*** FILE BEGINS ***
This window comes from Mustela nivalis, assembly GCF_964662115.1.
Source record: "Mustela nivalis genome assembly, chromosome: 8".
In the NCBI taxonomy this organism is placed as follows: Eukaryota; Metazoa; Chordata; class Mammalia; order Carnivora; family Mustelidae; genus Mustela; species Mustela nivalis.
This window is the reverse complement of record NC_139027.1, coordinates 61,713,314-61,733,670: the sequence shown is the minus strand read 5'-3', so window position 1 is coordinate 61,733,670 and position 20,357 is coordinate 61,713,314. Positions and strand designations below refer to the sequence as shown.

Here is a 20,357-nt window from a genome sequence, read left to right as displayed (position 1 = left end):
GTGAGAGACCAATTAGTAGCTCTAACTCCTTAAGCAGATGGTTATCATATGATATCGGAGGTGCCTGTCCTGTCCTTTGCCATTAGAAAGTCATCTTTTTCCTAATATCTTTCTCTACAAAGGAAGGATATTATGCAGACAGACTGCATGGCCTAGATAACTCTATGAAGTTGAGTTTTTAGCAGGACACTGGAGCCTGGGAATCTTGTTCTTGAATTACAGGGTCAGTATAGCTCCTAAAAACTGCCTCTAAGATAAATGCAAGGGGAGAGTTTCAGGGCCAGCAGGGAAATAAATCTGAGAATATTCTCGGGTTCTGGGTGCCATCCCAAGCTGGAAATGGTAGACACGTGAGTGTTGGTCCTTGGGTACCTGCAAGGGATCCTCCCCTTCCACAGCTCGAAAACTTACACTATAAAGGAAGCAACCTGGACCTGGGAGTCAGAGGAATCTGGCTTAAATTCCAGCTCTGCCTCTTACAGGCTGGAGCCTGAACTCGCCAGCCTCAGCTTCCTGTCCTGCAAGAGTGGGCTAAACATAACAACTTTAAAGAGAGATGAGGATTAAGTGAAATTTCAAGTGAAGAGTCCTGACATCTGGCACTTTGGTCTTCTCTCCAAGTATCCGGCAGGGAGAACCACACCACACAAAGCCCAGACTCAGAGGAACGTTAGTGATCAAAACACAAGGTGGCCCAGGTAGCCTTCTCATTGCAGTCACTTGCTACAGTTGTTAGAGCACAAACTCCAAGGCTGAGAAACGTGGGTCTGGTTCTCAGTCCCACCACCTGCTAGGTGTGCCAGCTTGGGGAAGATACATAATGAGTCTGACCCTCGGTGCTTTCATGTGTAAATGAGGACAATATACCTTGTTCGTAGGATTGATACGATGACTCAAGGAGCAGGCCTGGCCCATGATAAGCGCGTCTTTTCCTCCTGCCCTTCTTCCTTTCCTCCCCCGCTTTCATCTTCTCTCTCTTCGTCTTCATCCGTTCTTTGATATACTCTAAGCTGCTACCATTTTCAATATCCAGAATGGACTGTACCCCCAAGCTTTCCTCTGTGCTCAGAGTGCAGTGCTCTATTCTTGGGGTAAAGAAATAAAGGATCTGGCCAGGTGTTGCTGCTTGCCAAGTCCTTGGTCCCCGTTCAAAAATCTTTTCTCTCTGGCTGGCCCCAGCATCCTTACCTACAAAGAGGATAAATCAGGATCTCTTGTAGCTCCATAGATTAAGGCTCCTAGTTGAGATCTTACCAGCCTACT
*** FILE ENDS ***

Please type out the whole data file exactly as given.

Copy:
This window comes from Mustela nivalis, assembly GCF_964662115.1.
Source record: "Mustela nivalis genome assembly, chromosome: 8".
In the NCBI taxonomy this organism is placed as follows: Eukaryota; Metazoa; Chordata; class Mammalia; order Carnivora; family Mustelidae; genus Mustela; species Mustela nivalis.
This window is the reverse complement of record NC_139027.1, coordinates 61,713,314-61,733,670: the sequence shown is the minus strand read 5'-3', so window position 1 is coordinate 61,733,670 and position 20,357 is coordinate 61,713,314. Positions and strand designations below refer to the sequence as shown.

Here is a 20,357-nt window from a genome sequence, read left to right as displayed (position 1 = left end):
GTGAGAGACCAATTAGTAGCTCTAACTCCTTAAGCAGATGGTTATCATATGATATCGGAGGTGCCTGTCCTGTCCTTTGCCATTAGAAAGTCATCTTTTTCCTAATATCTTTCTCTACAAAGGAAGGATATTATGCAGACAGACTGCATGGCCTAGATAACTCTATGAAGTTGAGTTTTTAGCAGGACACTGGAGCCTGGGAATCTTGTTCTTGAATTACAGGGTCAGTATAGCTCCTAAAAACTGCCTCTAAGATAAATGCAAGGGGAGAGTTTCAGGGCCAGCAGGGAAATAAATCTGAGAATATTCTCGGGTTCTGGGTGCCATCCCAAGCTGGAAATGGTAGACACGTGAGTGTTGGTCCTTGGGTACCTGCAAGGGATCCTCCCCTTCCACAGCTCGAAAACTTACACTATAAAGGAAGCAACCTGGACCTGGGAGTCAGAGGAATCTGGCTTAAATTCCAGCTCTGCCTCTTACAGGCTGGAGCCTGAACTCGCCAGCCTCAGCTTCCTGTCCTGCAAGAGTGGGCTAAACATAACAACTTTAAAGAGAGATGAGGATTAAGTGAAATTTCAAGTGAAGAGTCCTGACATCTGGCACTTTGGTCTTCTCTCCAAGTATCCGGCAGGGAGAACCACACCACACAAAGCCCAGACTCAGAGGAACGTTAGTGATCAAAACACAAGGTGGCCCAGGTAGCCTTCTCATTGCAGTCACTTGCTACAGTTGTTAGAGCACAAACTCCAAGGCTGAGAAACGTGGGTCTGGTTCTCAGTCCCACCACCTGCTAGGTGTGCCAGCTTGGGGAAGATACATAATGAGTCTGACCCTCGGTGCTTTCATGTGTAAATGAGGACAATATACCTTGTTCGTAGGATTGATACGATGACTCAAGGAGCAGGCCTGGCCCATGATAAGCGCGTCTTTTCCTCCTGCCCTTCTTCCTTTCCTCCCCCGCTTTCATCTTCTCTCTCTTCGTCTTCATCCGTTCTTTGATATACTCTAAGCTGCTACCATTTTCAATATCCAGAATGGACTGTACCCCCAAGCTTTCCTCTGTGCTCAGAGTGCAGTGCTCTATTCTTGGGGTAAAGAAATAAAGGATCTGGCCAGGTGTTGCTGCTTGCCAAGTCCTTGGTCCCCGTTCAAAAATCTTTTCTCTCTGGCTGGCCCCAGCATCCTTACCTACAAAGAGGATAAATCAGGATCTCTTGTAGCTCCATAGATTAAGGCTCCTAGTTGAGATCTTACCAGCCTACT